Gillian Clarke: Cold Knap Lake
In your exam you will be asked to compare a certain aspect of one poem with another. To do this, you need to get to know this poem better by considering one of its main aspects.
What follows is a sample question, which concentrates on one feature of the poem, and an answer to the question.
How does the poet present memory in Cold Knap Lake?
Here are some suggestions for points that you could make:
- The poem tells the story of an incident from Clarke's childhood about the rescue of a drowning girl. Although it initially seems to be about a miraculous rescue, actually Clarke is exploring the nature of memory, and ends up challenging her own memory of being present.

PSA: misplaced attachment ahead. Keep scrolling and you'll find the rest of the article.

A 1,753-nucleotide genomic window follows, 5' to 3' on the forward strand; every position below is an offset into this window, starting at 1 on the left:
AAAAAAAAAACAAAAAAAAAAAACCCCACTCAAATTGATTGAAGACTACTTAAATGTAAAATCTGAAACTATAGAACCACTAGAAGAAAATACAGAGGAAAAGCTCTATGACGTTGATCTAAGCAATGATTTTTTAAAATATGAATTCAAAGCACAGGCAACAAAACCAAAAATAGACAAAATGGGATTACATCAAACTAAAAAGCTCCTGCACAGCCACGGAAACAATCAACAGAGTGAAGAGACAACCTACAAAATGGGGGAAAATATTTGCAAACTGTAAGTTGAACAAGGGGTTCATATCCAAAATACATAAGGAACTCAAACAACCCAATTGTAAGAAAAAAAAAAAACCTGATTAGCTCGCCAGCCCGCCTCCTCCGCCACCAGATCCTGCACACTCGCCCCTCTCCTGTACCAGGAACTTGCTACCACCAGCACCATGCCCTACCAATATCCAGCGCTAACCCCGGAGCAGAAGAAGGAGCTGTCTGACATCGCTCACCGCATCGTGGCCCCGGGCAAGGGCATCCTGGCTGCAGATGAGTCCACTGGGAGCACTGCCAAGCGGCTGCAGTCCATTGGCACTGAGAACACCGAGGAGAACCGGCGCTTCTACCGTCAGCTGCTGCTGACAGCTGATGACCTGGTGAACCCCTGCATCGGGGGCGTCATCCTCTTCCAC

- There is a dreamlike quality to the poem. For example, the long flowing sentence that makes up stanza 4 is not entirely clear in meaning, and could suggest the difficulty of grasping what happens in a memory.
- The rhyming couplet which finishes the poem has a sense of finality about it which contrasts with the idea of 'lost things' within it. This could suggest that memory could seem definite but be wrong.
- The structure of the poem moves the reader from an apparently clear memory to uncertainty at the end.
- The images of 'mud' and 'cloudiness' suggest uncertainty and tension. This lack of clarity in the water is a metaphor for Clarke's own memory.
- The half-rhyme throughout the poem creates the impression of an echo. This reinforces the idea of a lack of clarity in memory.
- In conclusion: memory appears to be uncertain in the poem. Imagery and sound suggests a lack of clarity within it, and the reader is lead from an apparently certain scene to the idea that there are 'lost things'.